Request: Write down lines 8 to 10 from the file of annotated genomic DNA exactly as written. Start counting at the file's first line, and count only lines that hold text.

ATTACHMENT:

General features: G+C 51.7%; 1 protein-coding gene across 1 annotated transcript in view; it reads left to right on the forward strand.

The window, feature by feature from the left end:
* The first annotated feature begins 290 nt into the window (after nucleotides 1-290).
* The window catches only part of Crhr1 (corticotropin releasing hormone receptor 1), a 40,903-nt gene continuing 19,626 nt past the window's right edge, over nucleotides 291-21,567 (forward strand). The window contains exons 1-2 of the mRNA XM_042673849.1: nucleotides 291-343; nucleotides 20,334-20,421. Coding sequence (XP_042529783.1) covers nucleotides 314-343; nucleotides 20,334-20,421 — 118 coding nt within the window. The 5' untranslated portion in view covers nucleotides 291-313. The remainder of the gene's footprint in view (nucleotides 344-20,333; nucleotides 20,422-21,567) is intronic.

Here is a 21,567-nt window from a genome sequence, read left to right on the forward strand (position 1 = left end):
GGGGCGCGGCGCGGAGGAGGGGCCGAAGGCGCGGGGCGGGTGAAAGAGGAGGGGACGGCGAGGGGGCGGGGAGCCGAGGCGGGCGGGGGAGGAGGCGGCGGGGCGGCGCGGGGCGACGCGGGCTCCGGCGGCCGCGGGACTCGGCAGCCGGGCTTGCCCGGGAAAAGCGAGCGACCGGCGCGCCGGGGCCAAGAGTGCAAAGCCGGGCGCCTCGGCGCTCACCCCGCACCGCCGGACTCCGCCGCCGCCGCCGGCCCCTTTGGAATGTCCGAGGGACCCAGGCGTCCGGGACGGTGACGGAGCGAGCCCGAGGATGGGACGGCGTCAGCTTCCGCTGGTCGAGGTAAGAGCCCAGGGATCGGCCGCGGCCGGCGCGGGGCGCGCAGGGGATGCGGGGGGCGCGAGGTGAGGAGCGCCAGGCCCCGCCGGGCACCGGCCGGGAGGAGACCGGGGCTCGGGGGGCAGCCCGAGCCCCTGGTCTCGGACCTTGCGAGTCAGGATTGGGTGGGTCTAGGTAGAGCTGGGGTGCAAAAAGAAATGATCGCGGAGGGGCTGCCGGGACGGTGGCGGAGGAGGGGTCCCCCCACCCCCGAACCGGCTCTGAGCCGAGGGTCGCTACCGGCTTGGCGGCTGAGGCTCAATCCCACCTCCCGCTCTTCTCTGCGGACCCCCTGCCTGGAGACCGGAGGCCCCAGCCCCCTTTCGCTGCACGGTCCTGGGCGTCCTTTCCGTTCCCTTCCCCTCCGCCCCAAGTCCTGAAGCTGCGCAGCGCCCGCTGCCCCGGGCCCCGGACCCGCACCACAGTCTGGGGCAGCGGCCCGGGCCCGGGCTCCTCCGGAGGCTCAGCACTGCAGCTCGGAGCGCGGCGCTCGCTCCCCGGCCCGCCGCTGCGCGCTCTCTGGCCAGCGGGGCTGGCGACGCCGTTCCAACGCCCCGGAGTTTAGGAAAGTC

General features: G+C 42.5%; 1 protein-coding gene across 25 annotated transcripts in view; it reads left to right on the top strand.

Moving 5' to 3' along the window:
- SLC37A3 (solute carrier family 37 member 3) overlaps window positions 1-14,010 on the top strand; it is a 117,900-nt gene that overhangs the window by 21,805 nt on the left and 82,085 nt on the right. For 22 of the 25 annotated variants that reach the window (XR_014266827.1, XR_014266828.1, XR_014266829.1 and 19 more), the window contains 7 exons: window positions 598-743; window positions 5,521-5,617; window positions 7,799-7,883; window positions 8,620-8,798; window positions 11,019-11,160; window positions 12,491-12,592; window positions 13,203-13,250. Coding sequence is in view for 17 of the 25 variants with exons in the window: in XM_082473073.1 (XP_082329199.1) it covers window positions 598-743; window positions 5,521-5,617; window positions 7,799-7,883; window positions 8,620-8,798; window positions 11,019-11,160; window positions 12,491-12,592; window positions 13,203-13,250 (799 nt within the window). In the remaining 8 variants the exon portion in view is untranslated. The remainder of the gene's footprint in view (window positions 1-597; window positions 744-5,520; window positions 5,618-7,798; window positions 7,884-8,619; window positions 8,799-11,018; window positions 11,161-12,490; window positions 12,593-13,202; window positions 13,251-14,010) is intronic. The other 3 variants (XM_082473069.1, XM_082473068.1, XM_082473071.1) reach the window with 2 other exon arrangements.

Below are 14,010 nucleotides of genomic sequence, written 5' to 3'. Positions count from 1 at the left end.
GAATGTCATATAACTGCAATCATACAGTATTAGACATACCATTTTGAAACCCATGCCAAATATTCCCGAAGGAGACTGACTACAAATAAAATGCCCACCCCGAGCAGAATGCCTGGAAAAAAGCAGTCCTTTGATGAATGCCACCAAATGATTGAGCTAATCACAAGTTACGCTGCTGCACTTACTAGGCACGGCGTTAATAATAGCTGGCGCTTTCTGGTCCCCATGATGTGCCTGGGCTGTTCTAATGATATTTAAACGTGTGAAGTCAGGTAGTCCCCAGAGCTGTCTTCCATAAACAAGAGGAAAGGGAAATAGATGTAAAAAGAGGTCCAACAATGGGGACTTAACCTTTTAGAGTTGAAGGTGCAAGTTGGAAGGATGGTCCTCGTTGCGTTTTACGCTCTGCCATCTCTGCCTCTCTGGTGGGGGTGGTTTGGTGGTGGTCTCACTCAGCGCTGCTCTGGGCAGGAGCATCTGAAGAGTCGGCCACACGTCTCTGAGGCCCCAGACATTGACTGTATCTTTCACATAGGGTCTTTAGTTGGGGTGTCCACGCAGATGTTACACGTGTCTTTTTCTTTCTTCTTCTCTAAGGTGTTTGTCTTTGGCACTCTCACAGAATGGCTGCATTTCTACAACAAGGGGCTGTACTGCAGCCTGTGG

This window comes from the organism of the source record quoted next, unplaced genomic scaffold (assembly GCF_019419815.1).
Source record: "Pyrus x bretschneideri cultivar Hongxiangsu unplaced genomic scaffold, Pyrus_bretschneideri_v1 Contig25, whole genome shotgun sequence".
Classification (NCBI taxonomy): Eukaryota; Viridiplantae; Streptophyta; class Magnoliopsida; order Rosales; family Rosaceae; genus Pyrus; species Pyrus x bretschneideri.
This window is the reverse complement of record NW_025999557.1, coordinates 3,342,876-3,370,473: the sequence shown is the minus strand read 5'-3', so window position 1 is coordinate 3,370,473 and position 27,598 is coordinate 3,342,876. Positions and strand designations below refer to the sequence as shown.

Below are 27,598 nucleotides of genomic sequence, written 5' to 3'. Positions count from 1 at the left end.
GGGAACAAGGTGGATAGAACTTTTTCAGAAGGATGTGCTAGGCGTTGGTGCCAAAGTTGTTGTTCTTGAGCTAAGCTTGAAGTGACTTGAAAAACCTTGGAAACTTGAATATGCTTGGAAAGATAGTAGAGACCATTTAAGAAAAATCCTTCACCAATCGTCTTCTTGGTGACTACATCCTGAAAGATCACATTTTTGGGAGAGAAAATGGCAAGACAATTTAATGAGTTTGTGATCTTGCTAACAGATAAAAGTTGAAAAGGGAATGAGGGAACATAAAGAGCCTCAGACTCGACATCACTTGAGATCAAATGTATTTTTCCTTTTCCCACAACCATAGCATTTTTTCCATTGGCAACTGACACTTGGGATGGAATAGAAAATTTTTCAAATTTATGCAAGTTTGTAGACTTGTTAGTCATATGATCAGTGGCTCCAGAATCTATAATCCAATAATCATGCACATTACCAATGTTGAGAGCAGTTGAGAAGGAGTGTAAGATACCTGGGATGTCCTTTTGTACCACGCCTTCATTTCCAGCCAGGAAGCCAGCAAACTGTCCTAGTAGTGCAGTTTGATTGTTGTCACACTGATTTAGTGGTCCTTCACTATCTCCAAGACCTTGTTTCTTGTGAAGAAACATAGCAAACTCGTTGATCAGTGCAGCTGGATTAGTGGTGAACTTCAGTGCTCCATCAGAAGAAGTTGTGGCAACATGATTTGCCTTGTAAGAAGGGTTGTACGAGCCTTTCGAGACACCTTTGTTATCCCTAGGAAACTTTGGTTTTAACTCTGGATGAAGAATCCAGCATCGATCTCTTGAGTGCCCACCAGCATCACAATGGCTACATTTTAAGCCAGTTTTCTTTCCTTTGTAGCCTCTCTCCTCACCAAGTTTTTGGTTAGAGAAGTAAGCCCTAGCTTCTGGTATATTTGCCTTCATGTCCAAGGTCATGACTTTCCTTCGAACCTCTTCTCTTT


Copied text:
Moving 5' to 3' along the window:
- SLC37A3 (solute carrier family 37 member 3) overlaps window positions 1-14,010 on the top strand; it is a 117,900-nt gene that overhangs the window by 21,805 nt on the left and 82,085 nt on the right. For 22 of the 25 annotated variants that reach the window (XR_014266827.1, XR_014266828.1, XR_014266829.1 and 19 more), the window contains 7 exons: window positions 598-743; window positions 5,521-5,617; window positions 7,799-7,883; window positions 8,620-8,798; window positions 11,019-11,160; window positions 12,491-12,592; window positions 13,203-13,250. Coding sequence is in view for 17 of the 25 variants with exons in the window: in XM_082473073.1 (XP_082329199.1) it covers window positions 598-743; window positions 5,521-5,617; window positions 7,799-7,883; window positions 8,620-8,798; window positions 11,019-11,160; window positions 12,491-12,592; window positions 13,203-13,250 (799 nt within the window). In the remaining 8 variants the exon portion in view is untranslated. The remainder of the gene's footprint in view (window positions 1-597; window positions 744-5,520; window positions 5,618-7,798; window positions 7,884-8,619; window positions 8,799-11,018; window positions 11,161-12,490; window positions 12,593-13,202; window positions 13,251-14,010) is intronic. The other 3 variants (XM_082473069.1, XM_082473068.1, XM_082473071.1) reach the window with 2 other exon arrangements.

Below are 14,010 nucleotides of genomic sequence, written 5' to 3'. Positions count from 1 at the left end.